Mining the military bureaucracy for nuggets of humor
If patriotism is the last refuge of the scoundrel, the long history of military humor proves that satire may well be the last refuge of the patriot. Perhaps the single best source for military humor is the “staff weenie” — the soldier who has been relegated to a staff position in support of a higher officer’s decision-making process.
Staff duty has always been a special punishment in the military: A soldier is removed from the environment in which he was trained to be most competent and inserted into a bureaucratic mechanism where his skills, morale and ambition are likely to erode in equal measure.
Fortunately, these soldiers have long done a second public service by maintaining a record of the dysfunctions of military leadership. Much military humor and anecdotes have come from the pens of staff officers, who have been present to see such historical episodes as Grand Marshal Berthier’s rabbit hunt, when Napoleon’s chief of staff accidentally procured several hundred tame rabbits instead of wild hares for the chase, leading to the emperor’s being forced off the field when the lapin army charged his hunting party in expectation of food.
The blogosphere has provided an especially fertile ground for sharing military humor. In addition to providing an opportunity for the soldiers to blow off some steam, blogs also provide great insight into what is — and what isn’t — working in the war.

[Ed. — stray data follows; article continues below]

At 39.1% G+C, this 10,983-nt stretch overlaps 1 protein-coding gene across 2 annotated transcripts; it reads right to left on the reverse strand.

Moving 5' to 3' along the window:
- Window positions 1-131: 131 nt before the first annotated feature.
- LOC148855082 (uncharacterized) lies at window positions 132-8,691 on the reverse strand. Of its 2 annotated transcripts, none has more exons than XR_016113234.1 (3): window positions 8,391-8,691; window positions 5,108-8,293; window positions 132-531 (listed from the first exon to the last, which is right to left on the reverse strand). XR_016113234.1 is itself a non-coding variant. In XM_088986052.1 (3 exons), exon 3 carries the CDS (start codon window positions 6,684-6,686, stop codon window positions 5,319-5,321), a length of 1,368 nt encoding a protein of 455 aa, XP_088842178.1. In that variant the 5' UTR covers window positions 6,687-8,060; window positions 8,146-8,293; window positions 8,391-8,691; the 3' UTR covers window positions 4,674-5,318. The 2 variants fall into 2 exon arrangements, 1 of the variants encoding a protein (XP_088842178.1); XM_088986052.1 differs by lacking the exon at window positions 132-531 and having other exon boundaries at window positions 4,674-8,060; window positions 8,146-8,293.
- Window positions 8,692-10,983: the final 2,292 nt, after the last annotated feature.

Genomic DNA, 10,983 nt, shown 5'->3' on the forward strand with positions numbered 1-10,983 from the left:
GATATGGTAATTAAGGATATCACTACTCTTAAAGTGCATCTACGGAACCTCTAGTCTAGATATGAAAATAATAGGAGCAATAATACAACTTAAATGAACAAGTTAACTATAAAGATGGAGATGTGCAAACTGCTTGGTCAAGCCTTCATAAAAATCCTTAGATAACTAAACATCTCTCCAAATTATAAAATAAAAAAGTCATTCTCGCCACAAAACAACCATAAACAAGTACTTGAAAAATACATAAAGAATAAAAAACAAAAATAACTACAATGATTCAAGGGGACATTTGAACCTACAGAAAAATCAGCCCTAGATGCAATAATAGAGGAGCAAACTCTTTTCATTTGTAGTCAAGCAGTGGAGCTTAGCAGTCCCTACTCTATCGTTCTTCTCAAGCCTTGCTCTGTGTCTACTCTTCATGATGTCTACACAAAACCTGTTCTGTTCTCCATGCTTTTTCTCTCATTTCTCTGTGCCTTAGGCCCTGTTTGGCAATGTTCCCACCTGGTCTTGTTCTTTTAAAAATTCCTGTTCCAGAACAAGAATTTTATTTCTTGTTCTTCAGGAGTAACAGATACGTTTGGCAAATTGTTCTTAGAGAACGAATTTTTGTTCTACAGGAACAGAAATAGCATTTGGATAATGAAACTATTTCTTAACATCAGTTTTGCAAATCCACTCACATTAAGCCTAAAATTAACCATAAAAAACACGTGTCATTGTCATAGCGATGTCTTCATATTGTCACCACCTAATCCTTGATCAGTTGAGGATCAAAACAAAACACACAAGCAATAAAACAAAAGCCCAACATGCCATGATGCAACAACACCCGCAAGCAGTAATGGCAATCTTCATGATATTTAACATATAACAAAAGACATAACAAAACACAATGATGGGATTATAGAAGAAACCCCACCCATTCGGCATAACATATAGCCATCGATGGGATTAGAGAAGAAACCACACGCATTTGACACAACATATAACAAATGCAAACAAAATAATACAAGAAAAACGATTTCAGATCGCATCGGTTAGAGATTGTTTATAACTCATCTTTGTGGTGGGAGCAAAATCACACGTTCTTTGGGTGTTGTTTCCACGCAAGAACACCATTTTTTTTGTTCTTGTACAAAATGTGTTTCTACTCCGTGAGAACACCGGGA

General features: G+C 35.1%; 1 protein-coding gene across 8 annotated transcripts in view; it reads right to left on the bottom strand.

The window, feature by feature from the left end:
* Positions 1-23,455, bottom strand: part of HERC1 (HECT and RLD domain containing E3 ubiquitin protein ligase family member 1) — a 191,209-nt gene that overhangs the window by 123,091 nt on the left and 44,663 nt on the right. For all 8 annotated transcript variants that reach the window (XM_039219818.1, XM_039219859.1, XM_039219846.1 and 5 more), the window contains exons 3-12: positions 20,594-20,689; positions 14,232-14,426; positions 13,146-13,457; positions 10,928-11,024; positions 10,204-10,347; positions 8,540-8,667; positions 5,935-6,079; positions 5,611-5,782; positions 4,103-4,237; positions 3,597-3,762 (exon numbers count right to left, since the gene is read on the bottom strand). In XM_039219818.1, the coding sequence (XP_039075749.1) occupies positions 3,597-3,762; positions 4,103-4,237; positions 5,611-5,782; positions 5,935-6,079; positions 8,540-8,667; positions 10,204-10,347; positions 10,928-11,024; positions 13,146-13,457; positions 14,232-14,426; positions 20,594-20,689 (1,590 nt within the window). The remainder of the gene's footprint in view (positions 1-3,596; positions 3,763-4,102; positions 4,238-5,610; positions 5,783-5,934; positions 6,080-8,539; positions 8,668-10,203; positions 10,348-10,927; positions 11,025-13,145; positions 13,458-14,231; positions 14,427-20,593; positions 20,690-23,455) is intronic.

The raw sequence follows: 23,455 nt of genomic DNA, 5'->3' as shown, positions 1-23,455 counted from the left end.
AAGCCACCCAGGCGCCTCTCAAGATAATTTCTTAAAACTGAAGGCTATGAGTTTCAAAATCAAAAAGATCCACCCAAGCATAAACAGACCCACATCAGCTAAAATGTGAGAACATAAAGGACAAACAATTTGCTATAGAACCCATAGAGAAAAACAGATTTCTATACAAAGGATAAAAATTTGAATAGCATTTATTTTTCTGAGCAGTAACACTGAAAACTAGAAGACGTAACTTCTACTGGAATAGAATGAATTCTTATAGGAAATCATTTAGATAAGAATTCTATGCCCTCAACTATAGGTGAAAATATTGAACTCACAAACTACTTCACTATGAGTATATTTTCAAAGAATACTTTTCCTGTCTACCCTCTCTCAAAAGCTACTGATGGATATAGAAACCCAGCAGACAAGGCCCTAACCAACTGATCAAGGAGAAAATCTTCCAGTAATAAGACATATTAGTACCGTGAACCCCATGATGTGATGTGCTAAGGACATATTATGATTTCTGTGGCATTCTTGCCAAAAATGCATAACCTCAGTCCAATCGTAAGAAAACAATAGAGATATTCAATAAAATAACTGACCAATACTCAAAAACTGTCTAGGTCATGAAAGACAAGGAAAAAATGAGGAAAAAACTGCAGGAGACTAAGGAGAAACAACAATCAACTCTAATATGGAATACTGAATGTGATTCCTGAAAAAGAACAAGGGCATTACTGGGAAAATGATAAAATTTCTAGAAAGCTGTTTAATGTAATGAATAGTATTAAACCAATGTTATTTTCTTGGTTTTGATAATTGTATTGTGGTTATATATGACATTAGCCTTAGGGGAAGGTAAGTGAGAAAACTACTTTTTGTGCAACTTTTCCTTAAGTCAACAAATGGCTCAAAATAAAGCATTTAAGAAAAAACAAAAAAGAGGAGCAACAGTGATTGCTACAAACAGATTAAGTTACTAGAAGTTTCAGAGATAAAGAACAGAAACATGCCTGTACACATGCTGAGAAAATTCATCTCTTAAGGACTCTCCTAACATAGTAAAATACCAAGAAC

For example, one of the notable fiascos of Operation Iraqi Freedom has been the Pentagon’s “Task Force Warrior,” an effort to train “Free Iraqi Forces” to participate in the U.S.-led invasion and provide the backbone of a reformed postwar Iraqi military. While the State Department and Central Intelligence Agency undermined Defense Department efforts to carry the program to fruition, the staffers at the Pentagon struggled to follow their orders.
A reading of the quotations on the “Staffer’s Hard Sayings Log” posted by “Bubblehead” at The Stupid Shall Be Punished (http://bubble heads.blogspot.com) indicates that the staff officers detailed to Task Force Warrior maintained an excellent record of the futility of their mission.
Reflecting that there were a mere 77 graduates of the program in time to join the war, one major observed: “Never in the history of the U.S. Armed Forces have so many done so much for so few.” Another officer commented that the Office of the Secretary of Defense “will continue to drive this cart into the ground long after the wheels have been sold on E-bay,” and compared the experience of supporting the effort to being “raped in prison: the best thing to do is just relax and enjoy it.” High morale, anyone?
One of the most widely read pieces of Iraq war humor so far is the “OIF Alphabet,” a 26-slide PowerPoint file. The original was followed by “OIF Alphabet Part 2.” Both can be downloaded from many milblogs. The original, for example, can be found at the Mudville Gazette’s milblog archives (http://www.mudvillegazette.com/milblogs/2006/06/06/#005447) and Part 2 is available at Castle Argghh! (http://www.thedonovan.com/archives/005883.html).
The author is a 4th Infantry Division operations officer, Maj. David Haugh, and his slides perfectly capture the comic frustration that many staff officers face in their jobs — but also some of the larger challenges in running the war on terrorism.